Being a rain shadow, Kinnaur is part of India’s cold desert. The only reliable source for drinking, domestic and agricultural water is mountain springs fed by glaciers. Tunnel for water diversion is a major component of HEP.
According to Jiya Negi, a geologist and associated with Himlok Jagriti Manch, an environmental conservation organisation in Kinnaur:
“The process of tunnelling disturbs the hydrogeology of the region significantly and thus impacts the springs drastically. The same was widely experienced in the past HEP experiences in the Kinnaur region, where the springs disappeared, dried or their discharge reduced significantly. Agriculture in the cold desert is not feasible without irrigation. The major source of irrigation for highly valued horticulture and off-season vegetables are derived from these springs and the absence of the same will drastically impact the life and livelihood of this region.”
According to cumulative environmental impact assessment for the Satluj river basin, 58 per cent respondents (project-affected people) cited reduced water availability as a major concern of hydropower projects.
Due to the geological fragility of the Himalayas, they are highly prone to landslides. The blasting and tunnelling have a high potential for triggering and / or accelerating the landslides in these regions.
“A few villages affected by this project are habituated on a high slope area and are affected by landslides. If the tunnel passes under these villages, it will damage our, farms, orchards and we will lose our habitational existence,” said Sunder Negi, a resident of Khadra.
The past experiences of HEP in Kinnaur had proved a shred of evidence to such claims. The project falls in seismic zone 4.
The other major impact of HEP is connected to the forest of Chilgoza pine, which has a patchy distribution across arid mountain valleys in Afghanistan, Pakistan and India. Kinnaur has the largest Chilgoza forests, covering an area of around 2,000 hectares.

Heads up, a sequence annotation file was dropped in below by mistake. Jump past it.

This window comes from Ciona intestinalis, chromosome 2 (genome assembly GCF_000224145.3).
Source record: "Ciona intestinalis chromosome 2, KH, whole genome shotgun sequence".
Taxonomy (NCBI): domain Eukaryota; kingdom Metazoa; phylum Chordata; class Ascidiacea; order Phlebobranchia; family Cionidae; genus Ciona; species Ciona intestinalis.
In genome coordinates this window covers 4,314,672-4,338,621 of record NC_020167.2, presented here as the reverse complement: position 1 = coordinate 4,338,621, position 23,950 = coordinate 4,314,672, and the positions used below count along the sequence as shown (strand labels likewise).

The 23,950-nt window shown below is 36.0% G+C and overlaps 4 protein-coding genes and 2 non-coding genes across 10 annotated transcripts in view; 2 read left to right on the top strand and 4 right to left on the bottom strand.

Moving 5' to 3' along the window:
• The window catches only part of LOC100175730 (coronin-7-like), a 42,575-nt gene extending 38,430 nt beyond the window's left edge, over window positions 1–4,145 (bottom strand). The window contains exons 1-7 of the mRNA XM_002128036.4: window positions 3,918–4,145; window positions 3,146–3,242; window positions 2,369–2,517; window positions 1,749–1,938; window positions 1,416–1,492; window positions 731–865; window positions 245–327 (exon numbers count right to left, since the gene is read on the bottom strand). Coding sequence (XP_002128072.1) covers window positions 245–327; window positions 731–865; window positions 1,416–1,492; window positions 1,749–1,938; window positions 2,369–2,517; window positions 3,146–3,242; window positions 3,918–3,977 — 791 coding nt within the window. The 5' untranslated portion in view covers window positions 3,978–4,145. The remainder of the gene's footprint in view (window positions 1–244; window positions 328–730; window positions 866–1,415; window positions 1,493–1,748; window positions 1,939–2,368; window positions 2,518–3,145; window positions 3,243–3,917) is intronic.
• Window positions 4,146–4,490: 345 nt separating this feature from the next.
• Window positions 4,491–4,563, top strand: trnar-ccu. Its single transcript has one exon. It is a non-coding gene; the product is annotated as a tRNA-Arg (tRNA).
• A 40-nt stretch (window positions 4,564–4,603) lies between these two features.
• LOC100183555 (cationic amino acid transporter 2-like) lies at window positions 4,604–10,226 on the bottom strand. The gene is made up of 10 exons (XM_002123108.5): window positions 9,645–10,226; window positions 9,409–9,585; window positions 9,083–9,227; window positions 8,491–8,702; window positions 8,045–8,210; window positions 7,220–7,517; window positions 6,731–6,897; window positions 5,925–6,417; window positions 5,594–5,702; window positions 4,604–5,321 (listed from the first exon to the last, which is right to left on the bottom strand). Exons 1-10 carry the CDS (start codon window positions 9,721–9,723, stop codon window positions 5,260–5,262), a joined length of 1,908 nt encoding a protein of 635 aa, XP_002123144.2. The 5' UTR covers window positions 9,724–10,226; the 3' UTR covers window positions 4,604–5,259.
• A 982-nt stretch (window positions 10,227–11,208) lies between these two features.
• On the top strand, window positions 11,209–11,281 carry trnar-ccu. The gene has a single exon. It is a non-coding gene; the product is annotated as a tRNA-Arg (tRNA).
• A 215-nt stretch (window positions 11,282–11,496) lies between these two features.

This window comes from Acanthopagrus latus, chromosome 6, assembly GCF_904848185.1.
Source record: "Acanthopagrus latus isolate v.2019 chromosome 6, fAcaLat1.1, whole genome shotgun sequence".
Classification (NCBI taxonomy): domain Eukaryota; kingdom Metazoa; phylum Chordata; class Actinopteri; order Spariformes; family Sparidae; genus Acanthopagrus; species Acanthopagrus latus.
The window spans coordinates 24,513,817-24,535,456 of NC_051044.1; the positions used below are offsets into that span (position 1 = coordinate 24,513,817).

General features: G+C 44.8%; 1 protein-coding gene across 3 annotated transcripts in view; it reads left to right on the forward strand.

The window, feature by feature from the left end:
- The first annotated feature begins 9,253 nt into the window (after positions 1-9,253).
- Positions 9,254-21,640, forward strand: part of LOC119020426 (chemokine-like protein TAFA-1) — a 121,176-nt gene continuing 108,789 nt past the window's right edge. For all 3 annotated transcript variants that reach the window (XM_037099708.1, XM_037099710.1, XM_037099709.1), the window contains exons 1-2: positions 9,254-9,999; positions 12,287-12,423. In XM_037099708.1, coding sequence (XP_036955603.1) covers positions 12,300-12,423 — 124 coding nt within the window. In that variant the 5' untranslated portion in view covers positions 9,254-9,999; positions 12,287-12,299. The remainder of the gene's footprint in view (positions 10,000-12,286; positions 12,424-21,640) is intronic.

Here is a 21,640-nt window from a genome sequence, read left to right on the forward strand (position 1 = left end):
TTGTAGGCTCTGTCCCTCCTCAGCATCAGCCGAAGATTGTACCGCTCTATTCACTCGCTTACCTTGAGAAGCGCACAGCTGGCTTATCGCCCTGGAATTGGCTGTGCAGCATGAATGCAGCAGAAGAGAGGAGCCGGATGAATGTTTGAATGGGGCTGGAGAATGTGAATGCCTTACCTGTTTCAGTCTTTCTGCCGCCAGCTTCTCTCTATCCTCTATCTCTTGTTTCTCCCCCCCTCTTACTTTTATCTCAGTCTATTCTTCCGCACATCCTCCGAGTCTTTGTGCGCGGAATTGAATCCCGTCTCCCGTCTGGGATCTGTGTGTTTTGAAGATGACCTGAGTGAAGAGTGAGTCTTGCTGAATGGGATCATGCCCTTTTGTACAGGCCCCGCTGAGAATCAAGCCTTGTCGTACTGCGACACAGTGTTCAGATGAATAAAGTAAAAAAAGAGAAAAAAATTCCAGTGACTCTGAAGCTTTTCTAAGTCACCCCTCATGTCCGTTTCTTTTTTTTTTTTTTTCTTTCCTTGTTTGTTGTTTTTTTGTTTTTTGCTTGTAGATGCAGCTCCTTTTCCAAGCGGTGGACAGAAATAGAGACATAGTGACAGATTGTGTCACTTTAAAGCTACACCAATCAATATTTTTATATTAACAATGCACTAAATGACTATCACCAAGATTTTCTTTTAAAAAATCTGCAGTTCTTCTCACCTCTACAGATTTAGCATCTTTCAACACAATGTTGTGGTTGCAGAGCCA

Chilgoza pine is well-known for its edible seeds and is rich in carbohydrates, proteins, and other medicinal values. It is classified as an endangered and rare tree species. Jangi, one of the affected Gram Panchayat from this JTP HEP, has one of the largest patches of chilgoza in the country, according to Himachal Pradesh’s State of Environment report.
HEP will have implications on water resources, climate and biodiversity; it is strongly argued that the forest of Chilgoza will be impacted. According to a research study, 2,743 Chilgoza trees have been directly felled from the forest land diverted for HEPs and transmission lines passing through them.
The strongest opposition from the community is coming because of the negligence of the constitutional laid process to build such a project. A pre-environmental clearance and no objection certificate are mandatory for any such project from all concerned Gram Panchayats.
The project lies in the Scheduled Areas and tenders the Provisions of the Panchayats (Extension to Scheduled Areas) Act, 1996, and hence makes the applicability of any provision more enforceable.